[*1] The shell distinguishes between login and secondary shells - a secondary shell is invoked by an existing shell, whereas a login shell is the first shell.  It also distinguishes between interactive and non-interactive shells - like those running a script.

2014-03-13

AIX Printer Migration

There are few things in IT more utterly and completely baffling than the AIX printer subsystem.  While powerful it accomplishes its task with more arcane syntax and scattered settings files than anything else I have encountered.
So the day inevitably comes when you face the daunting task of copying/recreating several hundred print queues from some tired old RS/6000 we'll refer to as OLDHOST to a shiny new pSeries known here as NEWHOST.  [Did you know the bar Stellas in downtown Grand Rapids has more than 200 varieties of whiskey on their menu?  If you've dealt with AIX's printing subsystem you will understand the relevance.]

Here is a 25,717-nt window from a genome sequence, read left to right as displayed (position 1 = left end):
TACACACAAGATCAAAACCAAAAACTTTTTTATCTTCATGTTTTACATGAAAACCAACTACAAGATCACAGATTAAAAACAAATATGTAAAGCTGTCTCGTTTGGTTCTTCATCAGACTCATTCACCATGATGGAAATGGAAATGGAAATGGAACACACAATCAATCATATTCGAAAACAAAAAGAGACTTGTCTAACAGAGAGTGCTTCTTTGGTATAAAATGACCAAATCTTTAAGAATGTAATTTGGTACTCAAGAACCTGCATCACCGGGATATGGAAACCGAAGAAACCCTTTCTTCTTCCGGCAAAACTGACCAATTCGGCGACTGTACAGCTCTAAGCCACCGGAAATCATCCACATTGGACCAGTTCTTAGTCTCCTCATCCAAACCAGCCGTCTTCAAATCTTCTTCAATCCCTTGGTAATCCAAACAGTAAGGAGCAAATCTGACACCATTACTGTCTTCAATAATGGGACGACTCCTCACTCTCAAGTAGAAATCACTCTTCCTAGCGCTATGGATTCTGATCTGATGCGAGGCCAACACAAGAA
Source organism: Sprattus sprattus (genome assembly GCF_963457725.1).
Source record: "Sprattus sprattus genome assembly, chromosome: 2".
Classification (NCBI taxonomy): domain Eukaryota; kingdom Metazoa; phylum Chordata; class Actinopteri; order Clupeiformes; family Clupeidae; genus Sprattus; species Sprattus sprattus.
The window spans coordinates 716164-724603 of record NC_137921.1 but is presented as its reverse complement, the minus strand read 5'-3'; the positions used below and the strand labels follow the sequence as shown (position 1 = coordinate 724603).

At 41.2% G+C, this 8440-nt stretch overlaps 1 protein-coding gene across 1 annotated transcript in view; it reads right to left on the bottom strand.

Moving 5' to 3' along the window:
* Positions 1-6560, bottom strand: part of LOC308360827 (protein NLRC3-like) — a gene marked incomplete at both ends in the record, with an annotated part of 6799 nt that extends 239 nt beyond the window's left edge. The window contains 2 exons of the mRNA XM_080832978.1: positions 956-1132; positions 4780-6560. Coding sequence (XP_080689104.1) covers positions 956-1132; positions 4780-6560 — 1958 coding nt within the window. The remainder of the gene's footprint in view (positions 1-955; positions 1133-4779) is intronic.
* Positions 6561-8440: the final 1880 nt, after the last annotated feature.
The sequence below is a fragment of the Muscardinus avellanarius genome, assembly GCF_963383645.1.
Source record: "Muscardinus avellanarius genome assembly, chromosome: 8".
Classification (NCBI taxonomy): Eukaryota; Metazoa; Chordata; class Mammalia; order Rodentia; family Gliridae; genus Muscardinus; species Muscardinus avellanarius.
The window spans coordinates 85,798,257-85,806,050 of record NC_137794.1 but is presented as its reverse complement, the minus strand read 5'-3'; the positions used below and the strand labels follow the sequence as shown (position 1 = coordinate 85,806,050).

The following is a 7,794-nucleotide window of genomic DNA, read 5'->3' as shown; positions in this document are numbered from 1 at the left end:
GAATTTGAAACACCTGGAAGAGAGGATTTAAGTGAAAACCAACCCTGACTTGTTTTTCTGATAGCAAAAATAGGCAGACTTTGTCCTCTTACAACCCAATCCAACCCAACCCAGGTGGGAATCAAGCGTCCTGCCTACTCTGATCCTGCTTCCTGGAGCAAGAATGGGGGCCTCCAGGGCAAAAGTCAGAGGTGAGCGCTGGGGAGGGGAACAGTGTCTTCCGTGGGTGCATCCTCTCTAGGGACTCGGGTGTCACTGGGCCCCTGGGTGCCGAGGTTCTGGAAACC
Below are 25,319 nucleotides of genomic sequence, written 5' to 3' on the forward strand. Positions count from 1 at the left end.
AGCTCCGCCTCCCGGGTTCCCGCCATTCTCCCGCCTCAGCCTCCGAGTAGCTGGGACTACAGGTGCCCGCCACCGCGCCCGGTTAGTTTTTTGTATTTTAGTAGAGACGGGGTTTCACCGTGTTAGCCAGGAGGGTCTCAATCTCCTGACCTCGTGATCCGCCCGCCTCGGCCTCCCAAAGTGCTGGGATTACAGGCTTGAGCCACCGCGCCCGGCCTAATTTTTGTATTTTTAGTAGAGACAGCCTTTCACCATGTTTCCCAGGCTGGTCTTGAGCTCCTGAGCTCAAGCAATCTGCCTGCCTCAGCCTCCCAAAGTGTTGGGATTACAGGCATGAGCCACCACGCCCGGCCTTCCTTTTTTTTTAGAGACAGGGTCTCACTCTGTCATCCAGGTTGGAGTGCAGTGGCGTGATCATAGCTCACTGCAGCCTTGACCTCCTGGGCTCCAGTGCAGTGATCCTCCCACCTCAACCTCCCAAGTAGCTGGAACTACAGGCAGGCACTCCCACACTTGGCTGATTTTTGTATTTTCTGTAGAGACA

To add to this Sisyphean task the configuration of those printers have been tweaked, twiddled and massaged individually for years - so that rules out the wonderful possibility of saying to some IT minion "make all these printers, set all the settings exactly the same" [thus convincing the poor sod to seek alternate employment, possibly as a bar-tender at the aforementioned Stellas].
Does IBM really truly not provide a migration technique?  No.  But I now present to you the following incantation [to use at your own risk]:
scp root@OLDHOST:/etc/qconfig /etc/qconfig
stopsrc -cg spooler
startsrc -g spooler
rsync --recursive --owner --group --perms \
  root@OLDHOST:/var/spool/lpd/pio/@local/custom/ \
  /var/spool/lpd/pio/@local/custom/
rsync --recursive --owner --group --perms  \
  root@OLDHOST:/var/spool/lpd/pio/@local/dev/ \
  /var/spool/lpd/pio/@local/dev/
rsync --recursive --owner --group --perms  \
  root@OLDHOST:/var/spool/lpd/pio/@local/ddi/ \
  /var/spool/lpd/pio/@local/ddi/
chmod 664 /var/spool/lpd/pio/@local/ddi/*
chmod 664 /var/spool/lpd/pio/@local/custom/*
enq -d
cd  /var/spool/lpd/pio/@local/custom
for FILE in `ls`
 do
   /usr/lib/lpd/pio/etc/piodigest $FILE
 done